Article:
SCORM Analogy

To make the definition of SCORM that much easier to understand, here’s an analogy:

An oft-cited illustration of the advantage of SCORM is a DVD that works in any player.

Imagine buying a new DVD player and quickly discovering that it can’t play any of your DVDs. In turn, to watch those DVDs, you have to buy all new ones that are compatible with the new DVD player.

Here’s another analogy:

You go to Best Buy and purchase an HDMI cable — the same one you’ve always used — and find that it doesn’t work with your TV, but works with one upstairs.

Luckily, this isn’t the reality and these universal technologies are compatible with your devices.

This is what SCORM is all about; it ensures your content, regardless of when and where you created it, works on your LMS.

What Are the Benefits of SCORM?

As I explained in the definition above, SCORM addresses programming procedures for LMSs. Its benefits — in one way or another — extend to all those involved in online instruction.

  • SCORM allows LMS vendors and creators to be more flexible in choosing and switching platforms. That means they can develop and deploy content quicker and cheaper.
  • You can customize content for customers, workforces and partners without needing costly re-coding. SCORM also supports a more sophisticated delivery of online learning that reaches more learners.
  • By following SCORM guidelines, the courses feature more interaction between the learner and the LMS and the ability to assess the learner as he or she progresses through the program.

SCORM LMS or SCORM-compliant LMS: What Are They and What Do You Need to Know

Now that we have a better understanding of the definition of SCORM and why it’s important, let’s look it at exclusively through the LMS lens.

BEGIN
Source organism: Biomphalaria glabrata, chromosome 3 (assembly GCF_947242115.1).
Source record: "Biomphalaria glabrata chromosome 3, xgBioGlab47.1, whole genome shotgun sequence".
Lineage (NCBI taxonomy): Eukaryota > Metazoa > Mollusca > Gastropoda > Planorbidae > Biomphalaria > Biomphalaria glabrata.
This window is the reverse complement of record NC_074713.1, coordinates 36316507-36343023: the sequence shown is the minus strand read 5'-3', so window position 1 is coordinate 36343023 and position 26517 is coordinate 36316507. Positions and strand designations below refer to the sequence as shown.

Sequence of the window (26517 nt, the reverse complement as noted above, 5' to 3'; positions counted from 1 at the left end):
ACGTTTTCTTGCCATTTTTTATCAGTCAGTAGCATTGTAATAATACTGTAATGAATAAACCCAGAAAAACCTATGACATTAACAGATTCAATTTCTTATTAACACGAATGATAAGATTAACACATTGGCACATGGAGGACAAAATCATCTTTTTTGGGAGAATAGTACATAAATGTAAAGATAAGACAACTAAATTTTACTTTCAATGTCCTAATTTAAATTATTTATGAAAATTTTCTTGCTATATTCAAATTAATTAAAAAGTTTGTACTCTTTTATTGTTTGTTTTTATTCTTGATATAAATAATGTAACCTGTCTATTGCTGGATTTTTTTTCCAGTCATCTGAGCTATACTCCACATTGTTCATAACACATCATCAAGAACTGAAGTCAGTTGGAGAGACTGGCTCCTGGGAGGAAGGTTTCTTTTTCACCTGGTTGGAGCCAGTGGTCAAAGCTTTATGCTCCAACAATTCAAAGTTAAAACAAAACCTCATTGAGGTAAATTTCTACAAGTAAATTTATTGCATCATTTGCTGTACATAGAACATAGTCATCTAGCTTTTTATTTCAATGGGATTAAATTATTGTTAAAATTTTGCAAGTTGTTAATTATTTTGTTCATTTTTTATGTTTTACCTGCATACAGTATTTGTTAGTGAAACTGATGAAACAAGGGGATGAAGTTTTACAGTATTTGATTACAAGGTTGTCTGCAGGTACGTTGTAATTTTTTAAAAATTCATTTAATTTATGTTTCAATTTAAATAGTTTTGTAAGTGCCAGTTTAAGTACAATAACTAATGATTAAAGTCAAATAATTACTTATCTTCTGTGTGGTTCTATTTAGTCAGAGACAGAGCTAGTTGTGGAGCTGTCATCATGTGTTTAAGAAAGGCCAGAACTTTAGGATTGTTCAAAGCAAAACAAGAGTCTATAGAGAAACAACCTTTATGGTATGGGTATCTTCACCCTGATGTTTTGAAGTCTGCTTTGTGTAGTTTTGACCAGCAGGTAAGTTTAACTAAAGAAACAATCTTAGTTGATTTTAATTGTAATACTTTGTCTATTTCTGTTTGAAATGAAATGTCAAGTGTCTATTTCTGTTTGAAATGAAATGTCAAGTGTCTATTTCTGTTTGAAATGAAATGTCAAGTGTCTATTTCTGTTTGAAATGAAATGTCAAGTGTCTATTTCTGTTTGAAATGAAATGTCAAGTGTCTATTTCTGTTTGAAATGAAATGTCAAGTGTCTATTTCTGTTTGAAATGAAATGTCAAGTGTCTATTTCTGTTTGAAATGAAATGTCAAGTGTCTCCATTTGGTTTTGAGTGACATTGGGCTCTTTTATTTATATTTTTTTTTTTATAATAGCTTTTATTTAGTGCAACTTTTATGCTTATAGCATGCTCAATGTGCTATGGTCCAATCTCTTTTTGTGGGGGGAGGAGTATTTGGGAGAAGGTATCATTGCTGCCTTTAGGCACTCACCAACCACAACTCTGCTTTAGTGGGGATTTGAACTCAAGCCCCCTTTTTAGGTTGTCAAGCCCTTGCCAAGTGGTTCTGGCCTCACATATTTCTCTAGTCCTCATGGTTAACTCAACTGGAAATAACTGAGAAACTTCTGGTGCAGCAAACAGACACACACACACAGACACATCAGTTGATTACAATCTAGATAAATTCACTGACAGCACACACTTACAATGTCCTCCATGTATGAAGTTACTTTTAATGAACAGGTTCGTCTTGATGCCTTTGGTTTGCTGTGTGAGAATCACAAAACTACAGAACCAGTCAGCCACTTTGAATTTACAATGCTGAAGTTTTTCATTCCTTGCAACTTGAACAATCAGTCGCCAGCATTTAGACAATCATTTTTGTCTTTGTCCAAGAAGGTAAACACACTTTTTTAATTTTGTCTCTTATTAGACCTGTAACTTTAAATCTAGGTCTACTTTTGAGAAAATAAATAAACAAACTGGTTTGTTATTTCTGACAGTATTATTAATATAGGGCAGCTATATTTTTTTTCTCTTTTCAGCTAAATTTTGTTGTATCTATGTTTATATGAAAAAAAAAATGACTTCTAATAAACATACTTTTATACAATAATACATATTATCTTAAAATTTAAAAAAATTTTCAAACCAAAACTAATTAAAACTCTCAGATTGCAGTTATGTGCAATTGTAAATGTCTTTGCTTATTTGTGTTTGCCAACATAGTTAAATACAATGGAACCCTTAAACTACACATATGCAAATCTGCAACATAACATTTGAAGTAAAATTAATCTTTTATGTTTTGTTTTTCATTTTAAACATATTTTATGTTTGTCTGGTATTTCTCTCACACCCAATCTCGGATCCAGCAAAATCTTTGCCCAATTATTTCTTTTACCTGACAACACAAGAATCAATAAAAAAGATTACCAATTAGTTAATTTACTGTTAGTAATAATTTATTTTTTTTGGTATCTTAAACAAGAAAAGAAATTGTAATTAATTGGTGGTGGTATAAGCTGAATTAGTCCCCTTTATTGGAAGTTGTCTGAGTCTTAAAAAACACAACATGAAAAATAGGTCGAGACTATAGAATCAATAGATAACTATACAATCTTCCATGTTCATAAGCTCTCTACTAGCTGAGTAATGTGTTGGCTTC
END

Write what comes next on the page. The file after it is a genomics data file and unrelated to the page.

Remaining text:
So, what’s a SCORM LMS or SCORM-compliant LMS?

SCORM LMS is an LMS that ensures that your SCORM-compliant courses work seamlessly on the LMS. Said another way, per ADL’s guidelines, the LMS must be configured so that it accepts the instructional content with no technical glitches (i.e., the LMS shoulders more of the burden for creating a learning platform that’s SCORM compliant).

Implementing SCORM-compliant Learning

Are you ready to implement SCORM-compliant learning?


Let’s break down some of the steps you’ll need to take:

Find a SCORM-compliant Authoring Tool

Numerous SCORM-compliant authoring tools populate the marketplace. On the commercial side, Adobe Captivate and Articulate Storyline are two oft-cited examples.

Additionally, there are open-source, free, “lite” and freemium course authoring tools you can consider, such as iSpring or EasyGenerator.

However, these tools are often limited in what the course developer can create. For example, it may only permit the conversion of PowerPoint presentations but not live audio/video capabilities.

Further, as with any newly purchased software, users need to be trained on the SCORM authoring tools for more advanced courses. That could mean an added expense as well as extra time needed to train those involved in creating the content in a SCORM-compliant authoring software.

Find a SCORM-compliant LMS

A good place to start is the Advanced Distributed Learning website (, which keeps a log of all SCORM-certified products.

Furthermore, learning management systems carry different pricing models, from pay-per learner, pay-per-use, or a licensing fee. So you must decide which pricing model works best for your needs.

Free and open-source learning management systems are available as well. However, some of those may be more suited for the academic market.